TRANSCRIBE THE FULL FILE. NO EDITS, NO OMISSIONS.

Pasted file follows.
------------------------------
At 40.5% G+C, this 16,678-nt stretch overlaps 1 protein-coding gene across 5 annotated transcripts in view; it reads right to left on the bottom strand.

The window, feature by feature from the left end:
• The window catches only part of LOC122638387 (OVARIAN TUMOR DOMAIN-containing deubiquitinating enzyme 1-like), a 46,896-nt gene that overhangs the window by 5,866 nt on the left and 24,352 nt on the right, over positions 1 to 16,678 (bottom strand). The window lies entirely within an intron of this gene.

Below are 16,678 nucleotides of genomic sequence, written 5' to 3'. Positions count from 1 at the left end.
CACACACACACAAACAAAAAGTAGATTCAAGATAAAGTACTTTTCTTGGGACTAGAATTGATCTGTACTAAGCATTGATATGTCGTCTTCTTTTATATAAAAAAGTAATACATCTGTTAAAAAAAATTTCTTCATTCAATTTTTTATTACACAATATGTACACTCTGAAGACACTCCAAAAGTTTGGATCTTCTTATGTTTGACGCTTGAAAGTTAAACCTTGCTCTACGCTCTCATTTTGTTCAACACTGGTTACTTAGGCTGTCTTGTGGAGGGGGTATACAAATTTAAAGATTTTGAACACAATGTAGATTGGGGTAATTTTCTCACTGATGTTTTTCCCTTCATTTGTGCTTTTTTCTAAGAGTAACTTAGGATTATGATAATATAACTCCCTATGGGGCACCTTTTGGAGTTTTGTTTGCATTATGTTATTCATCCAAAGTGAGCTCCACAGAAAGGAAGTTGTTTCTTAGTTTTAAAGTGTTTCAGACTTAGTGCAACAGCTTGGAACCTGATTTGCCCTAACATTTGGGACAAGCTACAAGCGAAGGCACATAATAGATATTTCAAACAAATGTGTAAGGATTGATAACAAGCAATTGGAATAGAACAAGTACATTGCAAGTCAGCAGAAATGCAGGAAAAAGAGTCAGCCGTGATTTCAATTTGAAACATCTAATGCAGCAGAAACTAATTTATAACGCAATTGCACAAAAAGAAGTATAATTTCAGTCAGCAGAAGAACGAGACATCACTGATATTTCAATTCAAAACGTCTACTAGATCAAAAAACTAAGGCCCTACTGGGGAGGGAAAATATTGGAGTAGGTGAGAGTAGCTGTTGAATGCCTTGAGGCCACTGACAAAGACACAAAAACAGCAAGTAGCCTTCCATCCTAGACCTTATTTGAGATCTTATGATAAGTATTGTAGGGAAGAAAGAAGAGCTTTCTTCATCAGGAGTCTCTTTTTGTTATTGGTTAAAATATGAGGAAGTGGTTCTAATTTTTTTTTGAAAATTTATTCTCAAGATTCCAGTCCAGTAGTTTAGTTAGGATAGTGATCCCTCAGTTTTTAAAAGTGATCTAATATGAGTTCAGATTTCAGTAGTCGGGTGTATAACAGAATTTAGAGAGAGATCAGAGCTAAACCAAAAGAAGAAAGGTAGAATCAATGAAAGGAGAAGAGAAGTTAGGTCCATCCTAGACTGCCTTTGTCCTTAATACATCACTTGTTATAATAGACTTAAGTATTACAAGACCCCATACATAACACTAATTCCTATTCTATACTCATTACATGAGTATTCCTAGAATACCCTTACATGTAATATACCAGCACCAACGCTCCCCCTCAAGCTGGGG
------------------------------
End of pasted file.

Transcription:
At 40.5% G+C, this 16,678-nt stretch overlaps 1 protein-coding gene across 5 annotated transcripts in view; it reads right to left on the bottom strand.

The window, feature by feature from the left end:
• The window catches only part of LOC122638387 (OVARIAN TUMOR DOMAIN-containing deubiquitinating enzyme 1-like), a 46,896-nt gene that overhangs the window by 5,866 nt on the left and 24,352 nt on the right, over positions 1 to 16,678 (bottom strand). The window lies entirely within an intron of this gene.

Below are 16,678 nucleotides of genomic sequence, written 5' to 3'. Positions count from 1 at the left end.
CACACACACACAAACAAAAAGTAGATTCAAGATAAAGTACTTTTCTTGGGACTAGAATTGATCTGTACTAAGCATTGATATGTCGTCTTCTTTTATATAAAAAAGTAATACATCTGTTAAAAAAAATTTCTTCATTCAATTTTTTATTACACAATATGTACACTCTGAAGACACTCCAAAAGTTTGGATCTTCTTATGTTTGACGCTTGAAAGTTAAACCTTGCTCTACGCTCTCATTTTGTTCAACACTGGTTACTTAGGCTGTCTTGTGGAGGGGGTATACAAATTTAAAGATTTTGAACACAATGTAGATTGGGGTAATTTTCTCACTGATGTTTTTCCCTTCATTTGTGCTTTTTTCTAAGAGTAACTTAGGATTATGATAATATAACTCCCTATGGGGCACCTTTTGGAGTTTTGTTTGCATTATGTTATTCATCCAAAGTGAGCTCCACAGAAAGGAAGTTGTTTCTTAGTTTTAAAGTGTTTCAGACTTAGTGCAACAGCTTGGAACCTGATTTGCCCTAACATTTGGGACAAGCTACAAGCGAAGGCACATAATAGATATTTCAAACAAATGTGTAAGGATTGATAACAAGCAATTGGAATAGAACAAGTACATTGCAAGTCAGCAGAAATGCAGGAAAAAGAGTCAGCCGTGATTTCAATTTGAAACATCTAATGCAGCAGAAACTAATTTATAACGCAATTGCACAAAAAGAAGTATAATTTCAGTCAGCAGAAGAACGAGACATCACTGATATTTCAATTCAAAACGTCTACTAGATCAAAAAACTAAGGCCCTACTGGGGAGGGAAAATATTGGAGTAGGTGAGAGTAGCTGTTGAATGCCTTGAGGCCACTGACAAAGACACAAAAACAGCAAGTAGCCTTCCATCCTAGACCTTATTTGAGATCTTATGATAAGTATTGTAGGGAAGAAAGAAGAGCTTTCTTCATCAGGAGTCTCTTTTTGTTATTGGTTAAAATATGAGGAAGTGGTTCTAATTTTTTTTTGAAAATTTATTCTCAAGATTCCAGTCCAGTAGTTTAGTTAGGATAGTGATCCCTCAGTTTTTAAAAGTGATCTAATATGAGTTCAGATTTCAGTAGTCGGGTGTATAACAGAATTTAGAGAGAGATCAGAGCTAAACCAAAAGAAGAAAGGTAGAATCAATGAAAGGAGAAGAGAAGTTAGGTCCATCCTAGACTGCCTTTGTCCTTAATACATCACTTGTTATAATAGACTTAAGTATTACAAGACCCCATACATAACACTAATTCCTATTCTATACTCATTACATGAGTATTCCTAGAATACCCTTACATGTAATATACCAGCACCAACGCTCCCCCTCAAGCTGGGG